Q&A: How to protect your financial data in the wake of the Equifax breach

Dear Liz: Do I have the right to notify the credit bureaus that I do not want any of my financial information stored in their files? They don’t seem to be that secure. I rarely borrow money and the three financial institutions I deal with have all the data they need to lend me money if I need some. I do finance a car on occasion, because if they want to lend me money at less than 1%, why not?

Answer: The short answer is no, you have no right to stop credit bureaus from collecting information about you. You also can’t prevent them from selling that information or keeping it in inadequately secured databases.

One thing you can do is to freeze your credit reports at all three bureaus to prevent criminals from using purloined information to open credit accounts in your name. But that will cost you.

The only bureau currently waiving the typical $3 to $10 fee for freezing credit reports is Equifax, the credit bureau whose cybersecurity incident exposed Social Security numbers, dates of birth and other sensitive identifying information for 143 million Americans. The other bureaus, Experian and TransUnion, are still charging those fees.

You’ll have to pay an additional $2 to $10 each time you want to lift those freezes, which you’ll probably need to do if you apply for new insurance, apartments, cellphone service, utilities and, of course, credit. Financial institutions may indeed have plenty of information about you, but probably wouldn’t lend you any money without access to your credit reports or scores. Freezes also are a bit of a hassle because you need to keep track of a personal identification number, or PIN, to lift the freeze.

Just in case you weren’t irritated enough by this state of affairs, understand that freezes won’t stop other types of identity theft, such as someone getting medical care in your name or giving the police your information when they’re arrested. Still, instituting freezes is probably the best response to the most devastating breach yet.

Q&A: Making sure your free credit report really is free

Dear Liz: Please tell me again how to get my free credit report each year.

Answer: You can get a free annual look at your credit reports from the three major credit bureaus at www.annualcreditreport.com. If you search for “free credit report,” you may wind up at a look-alike site, rather than the federally mandated one. A good clue that you’re on the wrong site will be if you’re asked for a credit card number.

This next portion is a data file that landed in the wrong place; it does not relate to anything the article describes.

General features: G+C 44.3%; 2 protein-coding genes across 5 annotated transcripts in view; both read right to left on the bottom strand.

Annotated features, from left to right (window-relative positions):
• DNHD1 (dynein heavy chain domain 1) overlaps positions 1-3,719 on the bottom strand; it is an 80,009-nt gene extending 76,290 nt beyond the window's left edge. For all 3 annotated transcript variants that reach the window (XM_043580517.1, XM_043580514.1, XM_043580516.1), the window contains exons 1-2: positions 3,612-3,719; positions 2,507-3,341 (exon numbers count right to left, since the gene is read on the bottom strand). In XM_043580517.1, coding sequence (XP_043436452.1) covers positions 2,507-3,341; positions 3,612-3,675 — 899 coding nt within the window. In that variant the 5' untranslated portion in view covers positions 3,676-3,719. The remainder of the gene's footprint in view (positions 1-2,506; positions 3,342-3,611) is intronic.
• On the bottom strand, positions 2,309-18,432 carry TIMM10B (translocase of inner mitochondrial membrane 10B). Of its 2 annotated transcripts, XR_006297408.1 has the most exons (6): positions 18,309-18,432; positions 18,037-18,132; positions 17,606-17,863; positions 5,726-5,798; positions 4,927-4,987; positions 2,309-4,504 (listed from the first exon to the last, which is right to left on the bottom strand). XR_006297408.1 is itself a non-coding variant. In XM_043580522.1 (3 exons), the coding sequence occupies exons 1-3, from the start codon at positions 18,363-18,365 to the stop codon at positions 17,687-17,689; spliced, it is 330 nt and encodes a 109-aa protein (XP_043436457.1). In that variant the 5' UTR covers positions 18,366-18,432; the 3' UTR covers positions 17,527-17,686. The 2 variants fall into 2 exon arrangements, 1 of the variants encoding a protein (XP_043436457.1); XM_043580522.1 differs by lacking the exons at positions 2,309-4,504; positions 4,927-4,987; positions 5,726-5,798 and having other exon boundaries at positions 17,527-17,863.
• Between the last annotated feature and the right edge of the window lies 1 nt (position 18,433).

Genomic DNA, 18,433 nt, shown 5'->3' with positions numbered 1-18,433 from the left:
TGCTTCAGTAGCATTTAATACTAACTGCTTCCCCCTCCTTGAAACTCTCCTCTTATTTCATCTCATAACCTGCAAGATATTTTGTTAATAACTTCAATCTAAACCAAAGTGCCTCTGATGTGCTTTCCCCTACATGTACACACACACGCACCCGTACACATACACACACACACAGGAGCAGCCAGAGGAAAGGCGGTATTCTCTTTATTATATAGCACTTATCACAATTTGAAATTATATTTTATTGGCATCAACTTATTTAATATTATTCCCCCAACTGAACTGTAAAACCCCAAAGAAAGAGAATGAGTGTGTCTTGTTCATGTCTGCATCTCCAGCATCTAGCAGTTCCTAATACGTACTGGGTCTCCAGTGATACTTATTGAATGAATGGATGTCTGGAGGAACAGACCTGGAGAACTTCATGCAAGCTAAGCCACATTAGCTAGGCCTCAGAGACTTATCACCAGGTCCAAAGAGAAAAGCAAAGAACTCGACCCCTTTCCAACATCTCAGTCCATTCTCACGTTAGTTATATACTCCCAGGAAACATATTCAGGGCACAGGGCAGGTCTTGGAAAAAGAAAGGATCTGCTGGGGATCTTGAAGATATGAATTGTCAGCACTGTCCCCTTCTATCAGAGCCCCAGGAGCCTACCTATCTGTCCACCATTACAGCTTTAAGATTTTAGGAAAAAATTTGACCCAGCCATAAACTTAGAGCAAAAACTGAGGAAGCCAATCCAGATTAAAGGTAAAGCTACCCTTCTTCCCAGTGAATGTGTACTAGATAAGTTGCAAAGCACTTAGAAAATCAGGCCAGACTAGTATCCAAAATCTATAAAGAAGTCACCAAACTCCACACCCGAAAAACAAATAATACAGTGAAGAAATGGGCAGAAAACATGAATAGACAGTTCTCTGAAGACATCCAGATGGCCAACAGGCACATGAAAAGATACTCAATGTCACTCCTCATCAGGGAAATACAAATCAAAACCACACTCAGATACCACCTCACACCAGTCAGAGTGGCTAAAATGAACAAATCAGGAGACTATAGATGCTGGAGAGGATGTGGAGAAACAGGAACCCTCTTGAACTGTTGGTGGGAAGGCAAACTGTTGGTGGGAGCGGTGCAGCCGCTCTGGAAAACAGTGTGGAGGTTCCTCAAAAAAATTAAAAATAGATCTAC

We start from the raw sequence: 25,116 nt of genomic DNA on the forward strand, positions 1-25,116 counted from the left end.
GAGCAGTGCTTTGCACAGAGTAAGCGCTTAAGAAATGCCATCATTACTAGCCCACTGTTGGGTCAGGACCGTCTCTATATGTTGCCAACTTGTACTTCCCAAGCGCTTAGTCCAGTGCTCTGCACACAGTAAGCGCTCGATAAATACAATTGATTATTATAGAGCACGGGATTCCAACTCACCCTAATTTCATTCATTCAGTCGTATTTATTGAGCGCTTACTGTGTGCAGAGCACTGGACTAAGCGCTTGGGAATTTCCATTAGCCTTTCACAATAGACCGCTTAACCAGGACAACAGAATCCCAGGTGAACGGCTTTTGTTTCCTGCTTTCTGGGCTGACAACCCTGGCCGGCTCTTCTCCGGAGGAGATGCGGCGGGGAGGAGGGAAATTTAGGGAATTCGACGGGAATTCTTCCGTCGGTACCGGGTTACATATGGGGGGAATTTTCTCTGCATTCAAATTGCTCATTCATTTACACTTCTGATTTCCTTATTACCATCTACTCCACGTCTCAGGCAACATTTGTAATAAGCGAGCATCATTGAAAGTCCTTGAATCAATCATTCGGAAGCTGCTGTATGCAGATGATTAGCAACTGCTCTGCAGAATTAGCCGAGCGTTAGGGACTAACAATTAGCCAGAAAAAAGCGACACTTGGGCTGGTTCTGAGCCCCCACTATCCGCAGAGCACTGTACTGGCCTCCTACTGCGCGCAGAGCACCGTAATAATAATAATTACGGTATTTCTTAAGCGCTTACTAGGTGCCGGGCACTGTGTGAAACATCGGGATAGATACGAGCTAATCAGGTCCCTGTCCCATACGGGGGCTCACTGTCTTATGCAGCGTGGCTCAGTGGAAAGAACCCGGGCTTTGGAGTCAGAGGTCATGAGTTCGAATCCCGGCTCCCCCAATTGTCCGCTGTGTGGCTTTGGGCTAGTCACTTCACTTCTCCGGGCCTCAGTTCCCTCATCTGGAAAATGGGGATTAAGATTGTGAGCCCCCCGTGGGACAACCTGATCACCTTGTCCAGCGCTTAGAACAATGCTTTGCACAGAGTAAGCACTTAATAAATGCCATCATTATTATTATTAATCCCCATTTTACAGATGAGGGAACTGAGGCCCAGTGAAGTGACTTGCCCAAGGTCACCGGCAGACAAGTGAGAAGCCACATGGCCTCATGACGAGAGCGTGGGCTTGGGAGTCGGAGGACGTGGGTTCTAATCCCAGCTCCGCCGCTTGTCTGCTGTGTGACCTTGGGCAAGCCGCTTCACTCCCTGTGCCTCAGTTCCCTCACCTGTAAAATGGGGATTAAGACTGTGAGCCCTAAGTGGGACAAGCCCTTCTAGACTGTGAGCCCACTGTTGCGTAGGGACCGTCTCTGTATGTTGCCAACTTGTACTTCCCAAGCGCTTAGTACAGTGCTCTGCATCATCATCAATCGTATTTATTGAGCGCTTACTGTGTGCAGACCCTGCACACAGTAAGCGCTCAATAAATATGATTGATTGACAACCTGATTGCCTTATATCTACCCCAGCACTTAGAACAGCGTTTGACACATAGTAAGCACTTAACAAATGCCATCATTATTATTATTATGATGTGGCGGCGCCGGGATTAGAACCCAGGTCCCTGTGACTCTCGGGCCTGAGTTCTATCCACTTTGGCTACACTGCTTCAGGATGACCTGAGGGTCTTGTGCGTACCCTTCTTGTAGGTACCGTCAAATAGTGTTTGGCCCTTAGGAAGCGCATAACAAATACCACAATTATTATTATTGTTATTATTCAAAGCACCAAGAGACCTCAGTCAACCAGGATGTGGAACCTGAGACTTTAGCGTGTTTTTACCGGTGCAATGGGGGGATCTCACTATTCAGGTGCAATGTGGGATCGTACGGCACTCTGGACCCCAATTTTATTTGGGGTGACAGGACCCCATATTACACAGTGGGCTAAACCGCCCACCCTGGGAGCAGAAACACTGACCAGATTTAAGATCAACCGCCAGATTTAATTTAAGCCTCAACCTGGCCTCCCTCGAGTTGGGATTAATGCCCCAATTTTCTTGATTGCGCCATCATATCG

Your free reports don’t include free scores, which are the three-digit numbers lenders and others use to judge your creditworthiness. Your bank or credit card companies may offer free scores, or you can sign up with one of the many sites that offer them. Keep in mind that there are different types of scores, and the one that you’re seeing may not be the same as the ones your lenders use.

Q&A: How long will a tax lien linger on a credit report?

Dear Liz: You wrote an article about how the credit bureaus are removing civil judgments and tax liens from people’s credit reports. I’ve been denied credit due to a few tax liens. Creditors won’t negotiate, even though the IRS has already deemed me unable to pay due to my disability. (I’m receiving Social Security disability income.) My question now is, how can I be sure it is being removed? Do I need to call the bureaus? Order another credit report?

Answer: Your unpaid tax liens may disappear, or they may not.

Starting in July, Equifax, Experian and TransUnion began removing liens and judgments when those records lack enough personally identifying information to ensure that the negative marks wind up on the right people’s reports. Another new requirement is that the records be properly updated, so that accounts that have been paid or resolved aren’t still showing as unpaid.